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Jockey looks to 2nd Chantilly win

Jockey Olivier Peslier, 37, is hoping for a second win in the French Derby this month.

JOCKEY Olivier Peslier, 37, is hoping for a second win in the French Derby this month.

Peslier last won the Prix du Jockey Club, which is run every June on the prestigious Chantilly racecourse, on Peintre Célèbre in 1997. He will also be competing in the Prix Diane another of Chantilly’s big fixtures this month and the only classic French race he has yet to win.

Peslier was born at Château-Gontier in the Mayenne in the north-west. He showed early interest in riding and told Connexion he was winning pony races aged 10.

"I was spotted by leading trainer Patrick Biancone and at 14 took up his offer to attend a two-year jockey school course and to become one of his apprentices."

Peslier rode his first winner at Rouen in 1989 and was the leading apprentice jockey that year.

His distinctive short riding style (gripping the reigns tight up to the horse’s head) was based on that of American jockey Cash Asmussen, who was a top jockey in France when Peslier started riding.

He said: "Cash used to ride quite a lot for Biancone and I admired his style and judge of pace in a race.

"He was very helpful to me at the beginning, now I do the same thing for the up-and-coming jockeys who ask for advice."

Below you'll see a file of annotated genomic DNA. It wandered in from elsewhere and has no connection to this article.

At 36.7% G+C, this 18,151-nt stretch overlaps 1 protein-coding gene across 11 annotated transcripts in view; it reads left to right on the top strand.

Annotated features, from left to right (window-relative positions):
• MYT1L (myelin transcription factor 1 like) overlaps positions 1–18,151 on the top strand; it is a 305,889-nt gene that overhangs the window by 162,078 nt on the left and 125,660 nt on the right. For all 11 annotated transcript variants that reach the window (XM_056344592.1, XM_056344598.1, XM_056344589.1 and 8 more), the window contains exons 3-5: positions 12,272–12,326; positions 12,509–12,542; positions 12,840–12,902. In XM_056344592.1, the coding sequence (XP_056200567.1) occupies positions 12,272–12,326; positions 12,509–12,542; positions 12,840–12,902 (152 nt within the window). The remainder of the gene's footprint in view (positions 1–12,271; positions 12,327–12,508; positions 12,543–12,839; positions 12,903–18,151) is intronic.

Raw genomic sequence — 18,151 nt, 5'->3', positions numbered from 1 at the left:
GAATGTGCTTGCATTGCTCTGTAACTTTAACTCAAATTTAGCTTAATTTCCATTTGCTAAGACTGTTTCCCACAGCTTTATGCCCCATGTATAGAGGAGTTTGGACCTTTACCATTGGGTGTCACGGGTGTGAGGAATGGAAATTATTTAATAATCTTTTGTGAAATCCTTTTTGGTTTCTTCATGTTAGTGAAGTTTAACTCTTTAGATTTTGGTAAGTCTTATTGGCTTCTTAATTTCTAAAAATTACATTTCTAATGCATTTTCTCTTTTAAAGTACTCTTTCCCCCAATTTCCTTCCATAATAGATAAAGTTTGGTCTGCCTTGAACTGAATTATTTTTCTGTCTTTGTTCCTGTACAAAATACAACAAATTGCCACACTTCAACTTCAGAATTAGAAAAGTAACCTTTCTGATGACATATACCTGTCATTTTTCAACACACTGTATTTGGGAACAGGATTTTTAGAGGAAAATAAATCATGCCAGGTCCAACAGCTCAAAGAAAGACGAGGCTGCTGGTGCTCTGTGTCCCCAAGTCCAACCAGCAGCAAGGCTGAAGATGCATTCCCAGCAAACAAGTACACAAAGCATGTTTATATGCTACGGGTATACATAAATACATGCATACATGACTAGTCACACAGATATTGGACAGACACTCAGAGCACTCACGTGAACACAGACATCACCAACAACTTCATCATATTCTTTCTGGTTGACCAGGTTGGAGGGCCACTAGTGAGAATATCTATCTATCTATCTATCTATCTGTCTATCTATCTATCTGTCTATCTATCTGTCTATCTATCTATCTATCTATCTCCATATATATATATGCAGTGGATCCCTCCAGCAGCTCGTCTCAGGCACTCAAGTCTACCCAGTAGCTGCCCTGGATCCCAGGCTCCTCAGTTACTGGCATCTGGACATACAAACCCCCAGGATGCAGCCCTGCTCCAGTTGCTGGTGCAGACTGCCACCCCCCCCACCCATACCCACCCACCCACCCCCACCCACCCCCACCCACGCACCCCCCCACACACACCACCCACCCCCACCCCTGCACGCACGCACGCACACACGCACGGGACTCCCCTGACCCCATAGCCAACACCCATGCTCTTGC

Peslier’s career took off in a big way after riding for leading trainer André Fabre in an eight-year period up to 2001, when he was France’s champion jockey four times.

His first major success came when he won the 1995 Irish Derby on Winged Love. He then won the Arc De Triomphe three times in 1996-1998 riding Helissio, Peintre Célèbre and Sagamix.

With Peintre Célèbre he also won the Prix Du Jockey Club in 1997 and he won the English Derby with High Rise in 1998.

He said: "In the late 1990s, as worldwide media coverage of top French racing developed, I began to get more rides abroad, along with other top French jockeys.

"It takes a bit of adjusting as other countries’ courses and riding styles are very different to France’s and racing has become more competitive as standards improve.

"In France the early pace of a race is generally slower and we tend to sprint the last part in the straight to the finish. In other countries the pace is much quicker throughout and in England the straight is, on a number of courses, a lot longer than in France."

Today Peslier’s following in Japan equals that in France, thanks to winning the Japan Cup on Japanese horses in 2001 and 2004.

"Without a doubt it is my favourite country to race abroad," he said.

"The courses are safe, the crowds are fantastic and the accommodation and service for the jockeys is the best in the world."

Compared to France, Britain’s system of allowing bookmakers to organise bets has led to lower prize money for racing, Peslier said.

In France, he said much of the profits from betting with the Pari Mutuel Urbain (PMU) go back to the racing industry. The group held, until this month, the monopoly on betting on horse racing.

"I hope nothing changes with the opening of the betting market," added Peslier.

Peslier’s current favourite is the five-year-old mare Goldikova, winner of 10 races, owned by Chanel proprietors the Wertheimer brothers and trained by former champion French jockey Freddie Head.

Peslier and Goldikova have equalled French racehorse Miesque’s back-to-back wins in 1987 and 1988, when she was ridden by Head.

The prize purse is $2 million (though most of it goes to the winning horse’s owners).

One day Peslier would like to breed racehorses, he said. "I have no wish to retire from riding in the near future but when I do, I would like perhaps to run a stud farm in France and breed racehorses - it’s my next challenge."

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